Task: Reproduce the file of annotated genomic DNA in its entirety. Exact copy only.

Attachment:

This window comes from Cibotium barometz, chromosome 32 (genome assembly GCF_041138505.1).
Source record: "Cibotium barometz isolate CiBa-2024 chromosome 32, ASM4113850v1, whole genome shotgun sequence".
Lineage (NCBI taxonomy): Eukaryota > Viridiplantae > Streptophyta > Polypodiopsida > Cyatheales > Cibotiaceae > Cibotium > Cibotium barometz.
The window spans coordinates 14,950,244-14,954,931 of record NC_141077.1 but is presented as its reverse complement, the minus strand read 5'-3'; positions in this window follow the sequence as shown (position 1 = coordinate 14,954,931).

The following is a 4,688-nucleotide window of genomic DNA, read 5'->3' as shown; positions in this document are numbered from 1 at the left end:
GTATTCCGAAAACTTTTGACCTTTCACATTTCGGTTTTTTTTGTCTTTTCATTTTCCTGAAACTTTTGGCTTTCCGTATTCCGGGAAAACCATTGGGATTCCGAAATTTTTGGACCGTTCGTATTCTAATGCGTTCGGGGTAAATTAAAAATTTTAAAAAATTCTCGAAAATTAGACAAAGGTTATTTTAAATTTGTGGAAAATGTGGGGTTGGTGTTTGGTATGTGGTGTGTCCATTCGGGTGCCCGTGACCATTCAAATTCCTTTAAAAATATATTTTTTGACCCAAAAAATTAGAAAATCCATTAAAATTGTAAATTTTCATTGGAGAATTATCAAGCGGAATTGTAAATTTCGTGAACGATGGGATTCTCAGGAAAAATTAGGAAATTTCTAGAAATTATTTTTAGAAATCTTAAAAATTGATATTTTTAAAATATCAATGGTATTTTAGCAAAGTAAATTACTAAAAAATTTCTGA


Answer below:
This window comes from Cibotium barometz, chromosome 32 (genome assembly GCF_041138505.1).
Source record: "Cibotium barometz isolate CiBa-2024 chromosome 32, ASM4113850v1, whole genome shotgun sequence".
Lineage (NCBI taxonomy): Eukaryota > Viridiplantae > Streptophyta > Polypodiopsida > Cyatheales > Cibotiaceae > Cibotium > Cibotium barometz.
The window spans coordinates 14,950,244-14,954,931 of record NC_141077.1 but is presented as its reverse complement, the minus strand read 5'-3'; positions in this window follow the sequence as shown (position 1 = coordinate 14,954,931).

The following is a 4,688-nucleotide window of genomic DNA, read 5'->3' as shown; positions in this document are numbered from 1 at the left end:
GTATTCCGAAAACTTTTGACCTTTCACATTTCGGTTTTTTTTGTCTTTTCATTTTCCTGAAACTTTTGGCTTTCCGTATTCCGGGAAAACCATTGGGATTCCGAAATTTTTGGACCGTTCGTATTCTAATGCGTTCGGGGTAAATTAAAAATTTTAAAAAATTCTCGAAAATTAGACAAAGGTTATTTTAAATTTGTGGAAAATGTGGGGTTGGTGTTTGGTATGTGGTGTGTCCATTCGGGTGCCCGTGACCATTCAAATTCCTTTAAAAATATATTTTTTGACCCAAAAAATTAGAAAATCCATTAAAATTGTAAATTTTCATTGGAGAATTATCAAGCGGAATTGTAAATTTCGTGAACGATGGGATTCTCAGGAAAAATTAGGAAATTTCTAGAAATTATTTTTAGAAATCTTAAAAATTGATATTTTTAAAATATCAATGGTATTTTAGCAAAGTAAATTACTAAAAAATTTCTGA